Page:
Phantom Planet – Reflecting on the 15th Anniversary of “Raise the Dead” | Under the Radar Magazine Under the Radar | Music Blog for the Indie Music Magazine
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Phantom Planet – Reflecting on the 15th Anniversary of “Raise the Dead”

The Album First Came Out on April 15, 2008

Jun 12, 2023 By Austin Saalman
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Phantom Planet’s first album not to feature drummer and founding member Jason Schwartzman, who departed the group in 2003 to focus on his acting career, Raise the Dead finds the versatile Los Angeles-based power pop outfit treading far darker water than on its previous three releases. Though retaining its sugary Beach Boys- and Zombies-inspired retro pop roots, Phantom Planet opted to steer the follow-up to its 2004-released eponymous breakthrough away from such expected topics as beachside romance, adolescent angst, and SoCal trendiness and into fresh conceptual territory. This time around, frontman/lyricist Alex Greenwald cited the respective histories and music of major American cults—namely the Manson Family, People’s Temple, and Branch Davidians—as the album’s primary sources of inspiration, instantly rendering Raise the Dead—a loosely structured concept album depicting Greenwald’s own immersion into a fictitious religious cult—uncharacteristic of the popular group best known for its 2002-released hit—and O.C. theme song—“California.” Here, Phantom Planet blends its signature West Coast pop sensibilities with the earnest art-rock experimentation only explored occasionally on earlier releases, providing a consistently intriguing soundscape for the album’s ambitious concept. Rich in witchy paranoia, surreal brutality, and, above all else, spiritual exaltation, Raise the Dead remains Phantom Planet’s major artistic achievement.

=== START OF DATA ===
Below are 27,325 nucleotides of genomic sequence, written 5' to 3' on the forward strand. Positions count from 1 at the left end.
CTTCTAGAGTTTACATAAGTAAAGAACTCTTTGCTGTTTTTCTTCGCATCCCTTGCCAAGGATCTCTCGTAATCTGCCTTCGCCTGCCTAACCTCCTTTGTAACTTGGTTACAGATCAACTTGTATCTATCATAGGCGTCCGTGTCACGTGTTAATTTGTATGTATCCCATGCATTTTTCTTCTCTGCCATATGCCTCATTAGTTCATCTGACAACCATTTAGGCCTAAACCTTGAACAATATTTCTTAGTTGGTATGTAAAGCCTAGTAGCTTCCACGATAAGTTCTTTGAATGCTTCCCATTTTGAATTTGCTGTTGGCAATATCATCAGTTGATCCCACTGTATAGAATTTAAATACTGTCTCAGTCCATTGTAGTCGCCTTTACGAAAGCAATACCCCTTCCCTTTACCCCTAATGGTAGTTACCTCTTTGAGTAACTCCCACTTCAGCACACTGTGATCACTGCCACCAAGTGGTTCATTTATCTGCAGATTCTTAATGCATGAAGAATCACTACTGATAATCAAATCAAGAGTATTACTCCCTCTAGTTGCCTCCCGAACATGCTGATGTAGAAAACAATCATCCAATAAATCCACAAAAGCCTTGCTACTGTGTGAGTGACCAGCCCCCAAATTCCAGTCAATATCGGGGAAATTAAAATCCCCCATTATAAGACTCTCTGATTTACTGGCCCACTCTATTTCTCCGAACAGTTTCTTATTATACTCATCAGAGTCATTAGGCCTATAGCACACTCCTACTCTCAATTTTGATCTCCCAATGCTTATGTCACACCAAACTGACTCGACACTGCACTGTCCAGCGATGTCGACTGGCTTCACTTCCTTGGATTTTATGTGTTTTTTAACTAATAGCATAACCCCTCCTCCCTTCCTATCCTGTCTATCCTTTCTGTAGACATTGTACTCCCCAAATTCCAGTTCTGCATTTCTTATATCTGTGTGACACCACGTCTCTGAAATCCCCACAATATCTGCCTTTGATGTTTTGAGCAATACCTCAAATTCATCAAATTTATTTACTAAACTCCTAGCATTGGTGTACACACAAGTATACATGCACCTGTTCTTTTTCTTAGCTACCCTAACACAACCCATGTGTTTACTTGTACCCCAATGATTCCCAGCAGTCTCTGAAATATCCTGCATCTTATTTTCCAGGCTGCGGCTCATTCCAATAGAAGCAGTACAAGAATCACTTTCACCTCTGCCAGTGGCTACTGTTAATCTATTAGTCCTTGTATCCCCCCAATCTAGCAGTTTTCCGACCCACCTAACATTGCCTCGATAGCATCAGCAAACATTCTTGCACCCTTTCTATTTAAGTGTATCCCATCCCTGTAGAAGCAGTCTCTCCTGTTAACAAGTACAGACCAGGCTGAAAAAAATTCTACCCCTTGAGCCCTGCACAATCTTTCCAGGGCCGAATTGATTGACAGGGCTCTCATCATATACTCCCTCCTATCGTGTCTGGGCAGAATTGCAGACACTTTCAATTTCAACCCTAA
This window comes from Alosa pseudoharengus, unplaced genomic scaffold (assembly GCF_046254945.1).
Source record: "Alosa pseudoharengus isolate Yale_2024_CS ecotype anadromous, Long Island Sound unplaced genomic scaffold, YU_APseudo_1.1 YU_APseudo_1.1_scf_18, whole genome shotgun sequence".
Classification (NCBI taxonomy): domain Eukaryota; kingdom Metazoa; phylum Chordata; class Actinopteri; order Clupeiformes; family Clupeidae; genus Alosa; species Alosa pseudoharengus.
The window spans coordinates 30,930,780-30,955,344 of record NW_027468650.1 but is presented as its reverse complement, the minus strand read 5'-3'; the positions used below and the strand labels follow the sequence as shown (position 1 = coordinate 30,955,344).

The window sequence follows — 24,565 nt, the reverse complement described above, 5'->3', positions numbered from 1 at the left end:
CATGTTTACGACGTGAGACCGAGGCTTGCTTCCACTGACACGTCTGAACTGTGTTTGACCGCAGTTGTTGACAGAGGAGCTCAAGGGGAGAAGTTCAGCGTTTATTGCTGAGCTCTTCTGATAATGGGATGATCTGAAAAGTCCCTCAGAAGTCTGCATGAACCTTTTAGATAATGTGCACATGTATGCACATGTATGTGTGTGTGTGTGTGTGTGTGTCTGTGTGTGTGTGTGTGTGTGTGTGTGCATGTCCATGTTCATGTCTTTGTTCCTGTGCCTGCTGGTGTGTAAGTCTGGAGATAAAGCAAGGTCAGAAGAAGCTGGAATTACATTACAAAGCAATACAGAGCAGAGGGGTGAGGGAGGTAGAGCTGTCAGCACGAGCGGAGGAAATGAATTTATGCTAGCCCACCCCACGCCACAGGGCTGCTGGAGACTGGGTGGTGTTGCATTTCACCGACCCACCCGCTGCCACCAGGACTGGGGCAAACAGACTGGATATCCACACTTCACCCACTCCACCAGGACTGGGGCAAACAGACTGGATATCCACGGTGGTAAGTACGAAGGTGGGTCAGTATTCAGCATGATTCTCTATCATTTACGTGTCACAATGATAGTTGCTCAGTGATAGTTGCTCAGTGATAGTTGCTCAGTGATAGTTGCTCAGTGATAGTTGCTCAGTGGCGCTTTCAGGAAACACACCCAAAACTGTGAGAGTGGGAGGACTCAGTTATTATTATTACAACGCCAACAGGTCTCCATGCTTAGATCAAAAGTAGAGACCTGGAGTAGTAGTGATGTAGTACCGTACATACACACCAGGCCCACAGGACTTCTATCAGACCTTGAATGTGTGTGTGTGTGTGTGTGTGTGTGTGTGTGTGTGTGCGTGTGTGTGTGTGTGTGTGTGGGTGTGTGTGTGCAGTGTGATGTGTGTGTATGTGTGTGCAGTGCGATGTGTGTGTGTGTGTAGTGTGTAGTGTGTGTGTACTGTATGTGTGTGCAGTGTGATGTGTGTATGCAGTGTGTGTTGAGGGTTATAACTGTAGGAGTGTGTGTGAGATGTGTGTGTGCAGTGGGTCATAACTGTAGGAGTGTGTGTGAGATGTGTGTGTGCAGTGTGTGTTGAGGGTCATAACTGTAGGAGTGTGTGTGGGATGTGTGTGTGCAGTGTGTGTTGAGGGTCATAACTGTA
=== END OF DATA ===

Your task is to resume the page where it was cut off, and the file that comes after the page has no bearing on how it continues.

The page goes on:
“The dark is plaguing our hearts,” sings Greenwald on the album’s mystical opening title track, “Pumping through us and collecting in our deepest parts.” On its surface, the track—among the group’s greatest—serves to introduce the album with a nocturnal chant of unholy resurrection, the sort of ghoulish goings-on immortalized in countless horror films and urban legends, setting the often morbid and ritualistically focused tone. However, “Raise the Dead” may also serve as a letter of appreciation to Phantom Planet’s fanbase, with its instruction to “wave your hands and summon the spirits up” resembling a friendly greeting to those listeners who had spent the past four years loyally awaiting the band’s next effort. Its triumphant closing declaration reiterates this possibility: “We’re all together now,” suggesting Phantom Planet’s grand return. This is followed by the lasciviously nefarious rocker “Dropped,” which finds a delirious Greenwald begging, “Tell me that you want me/Tell me that you need me/Tell me ‘cause I’d like to know.” His frantic desperation, however, subsides upon the arrival of the cult’s charismatic guru, as documented on the sublime sunshine pop extravaganza “Leader.” Here, accompanied by a joyous children’s choir, Greenwald begins the indoctrination process, declaring, “There are so many signs the end is nigh/Our Leader told us so beside.” Rich in the expected doomsday theology, the track successfully embodies the blind faith and apocalyptic paranoia which so often permeate the cult environment, Greenwald’s insistence that “on and on, the hour’s upon you/It won’t be long/I feel it coming” sounding increasingly sinister as the track moves toward its conclusion.